One brewery that is often seen around these parts but seems to get little recognition is Dark Star of Sussex. Their 'Hophead' is often to be found in the Kings Head and they now have a dedicated pump in The Grove. In addition a couple of their beers have been guesting in The Star in the last few days. So what do we know about them?
The brewery started in the cellar of the Evening Star pub in Brighton as a hobby but soon demand was such that they needed larger premises and they moved in 2001 to a purpose built 15 barrel plant in Haywards Heath. Earlier this year they tripled their capacity after another move, this time to an industrial estate in Horsham.
Like most breweries they have a core range with seasonals and monthly specials. Many of their beers are widely available, and in my opinion, rarely fail to impress. The Good Beer Guide lists six, all of differing styles, and their website lists many more.
The aforementioned 'Hophead' is one of their more popular beers. Described as having 'a fruity/hoppy aroma' and a 'citrus/bitter taste' it covers most bases that the hoppy drinker requires. I am more interested in their less common beers though. As I mentioned a couple of weeks ago, their 'Tripel' is a superb beer but a bit hefty at 8.5%, but if you want something a little less taxing then they brew 'American Pale IPA' at 4.7%, full of American hop flavour as would be expected from Chinook and Centennial.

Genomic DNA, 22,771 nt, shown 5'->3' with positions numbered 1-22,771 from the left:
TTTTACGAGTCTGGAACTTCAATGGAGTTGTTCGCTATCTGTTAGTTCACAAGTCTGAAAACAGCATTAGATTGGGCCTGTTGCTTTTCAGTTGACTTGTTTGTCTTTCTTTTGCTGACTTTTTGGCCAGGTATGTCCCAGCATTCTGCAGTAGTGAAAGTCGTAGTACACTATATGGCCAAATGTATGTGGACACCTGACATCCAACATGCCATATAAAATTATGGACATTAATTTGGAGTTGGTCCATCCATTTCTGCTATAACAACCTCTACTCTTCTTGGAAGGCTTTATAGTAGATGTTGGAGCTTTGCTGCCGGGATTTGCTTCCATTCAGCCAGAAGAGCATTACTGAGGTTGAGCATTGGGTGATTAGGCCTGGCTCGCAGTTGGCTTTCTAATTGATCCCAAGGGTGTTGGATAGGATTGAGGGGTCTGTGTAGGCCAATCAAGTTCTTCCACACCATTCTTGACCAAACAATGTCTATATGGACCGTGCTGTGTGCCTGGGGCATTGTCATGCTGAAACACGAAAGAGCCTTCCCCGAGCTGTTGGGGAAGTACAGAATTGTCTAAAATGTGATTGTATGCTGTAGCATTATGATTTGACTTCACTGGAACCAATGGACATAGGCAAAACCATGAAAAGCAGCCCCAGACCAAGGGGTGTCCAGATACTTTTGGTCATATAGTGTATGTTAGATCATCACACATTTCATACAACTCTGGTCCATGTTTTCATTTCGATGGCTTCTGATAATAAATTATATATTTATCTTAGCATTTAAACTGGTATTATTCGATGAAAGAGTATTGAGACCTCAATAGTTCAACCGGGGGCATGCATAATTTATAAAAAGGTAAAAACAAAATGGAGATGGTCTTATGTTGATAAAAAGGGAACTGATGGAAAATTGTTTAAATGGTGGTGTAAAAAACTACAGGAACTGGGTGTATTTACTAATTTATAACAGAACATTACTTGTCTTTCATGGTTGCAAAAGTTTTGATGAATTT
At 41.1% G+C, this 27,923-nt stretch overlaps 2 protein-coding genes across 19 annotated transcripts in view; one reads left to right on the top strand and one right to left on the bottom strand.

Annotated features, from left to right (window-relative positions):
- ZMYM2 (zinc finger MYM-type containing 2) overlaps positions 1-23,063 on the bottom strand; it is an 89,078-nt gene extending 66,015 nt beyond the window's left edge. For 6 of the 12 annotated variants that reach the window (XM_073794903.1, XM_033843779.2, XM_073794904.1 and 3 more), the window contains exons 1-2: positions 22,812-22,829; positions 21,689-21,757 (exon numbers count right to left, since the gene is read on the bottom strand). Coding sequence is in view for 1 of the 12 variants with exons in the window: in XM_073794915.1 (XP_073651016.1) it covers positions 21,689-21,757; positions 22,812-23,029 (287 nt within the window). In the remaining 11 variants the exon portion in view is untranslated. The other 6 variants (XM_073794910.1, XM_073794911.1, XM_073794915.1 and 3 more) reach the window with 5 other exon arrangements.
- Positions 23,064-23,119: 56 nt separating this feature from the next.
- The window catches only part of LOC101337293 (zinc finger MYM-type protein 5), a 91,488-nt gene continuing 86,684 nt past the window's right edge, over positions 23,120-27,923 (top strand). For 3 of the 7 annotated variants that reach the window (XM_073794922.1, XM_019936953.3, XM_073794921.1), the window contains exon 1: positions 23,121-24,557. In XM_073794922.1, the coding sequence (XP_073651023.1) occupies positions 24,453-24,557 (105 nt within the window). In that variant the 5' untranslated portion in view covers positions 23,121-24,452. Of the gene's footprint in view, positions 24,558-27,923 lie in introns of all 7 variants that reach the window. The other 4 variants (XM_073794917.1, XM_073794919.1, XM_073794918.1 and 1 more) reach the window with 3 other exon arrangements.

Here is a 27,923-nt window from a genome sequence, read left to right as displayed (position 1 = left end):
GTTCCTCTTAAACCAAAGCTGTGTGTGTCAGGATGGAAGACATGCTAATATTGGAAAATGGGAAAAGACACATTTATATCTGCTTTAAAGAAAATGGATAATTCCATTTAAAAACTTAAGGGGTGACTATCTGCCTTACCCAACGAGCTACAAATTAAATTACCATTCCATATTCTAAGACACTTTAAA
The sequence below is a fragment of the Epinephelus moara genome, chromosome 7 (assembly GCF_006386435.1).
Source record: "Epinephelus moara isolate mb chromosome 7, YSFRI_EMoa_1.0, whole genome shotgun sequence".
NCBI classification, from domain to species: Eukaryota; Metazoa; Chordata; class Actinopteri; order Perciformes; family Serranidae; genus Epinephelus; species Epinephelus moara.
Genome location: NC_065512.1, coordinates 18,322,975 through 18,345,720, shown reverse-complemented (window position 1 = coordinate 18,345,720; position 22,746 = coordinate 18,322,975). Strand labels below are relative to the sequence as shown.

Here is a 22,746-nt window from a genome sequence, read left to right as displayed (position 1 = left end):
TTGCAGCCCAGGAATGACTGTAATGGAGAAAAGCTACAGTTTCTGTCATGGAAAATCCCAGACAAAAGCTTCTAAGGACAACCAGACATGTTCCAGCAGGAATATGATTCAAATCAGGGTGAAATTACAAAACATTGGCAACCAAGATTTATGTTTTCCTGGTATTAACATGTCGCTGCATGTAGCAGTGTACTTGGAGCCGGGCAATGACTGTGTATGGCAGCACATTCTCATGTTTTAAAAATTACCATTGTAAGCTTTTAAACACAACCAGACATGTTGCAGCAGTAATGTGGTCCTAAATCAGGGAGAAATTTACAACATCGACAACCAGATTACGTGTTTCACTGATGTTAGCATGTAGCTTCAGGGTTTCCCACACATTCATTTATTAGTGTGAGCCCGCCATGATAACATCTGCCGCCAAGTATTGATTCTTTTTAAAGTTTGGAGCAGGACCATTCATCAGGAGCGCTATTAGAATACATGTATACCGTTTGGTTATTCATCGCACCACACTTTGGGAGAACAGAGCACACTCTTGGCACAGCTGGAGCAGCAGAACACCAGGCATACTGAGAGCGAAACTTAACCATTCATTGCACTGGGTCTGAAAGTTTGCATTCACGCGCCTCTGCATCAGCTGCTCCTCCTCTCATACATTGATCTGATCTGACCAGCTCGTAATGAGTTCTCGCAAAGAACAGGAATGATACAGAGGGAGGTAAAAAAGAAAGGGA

At this time of year 'Hylder Blonde' makes an appearance; a 4.2% elderflower beer, delicate and lightly hopped, ideal for a warm evening. This is backed up by 'Espresso', again 4.2% but dark and rich and enhanced with real espresso coffee beans, and has previously been voted 'The World's Best Speciality Beer'. 'Winter Meltdown' will also be around soon, which has a subtle ginger and spicey background taste. If you want the full list of available and upcoming beers, their website is more than informative.
The brewers are certainly not afraid to experiment with hops and styles either. Their beers cover the whole range of hops currently available, from the English to the New World and they mix malts to recreate old forgotten classics. They also use foreign yeasts to brew authentic style foreign specialities. All in all, a very consistent brewery, whether the beer be light, dark or something in between. Long may they prosper.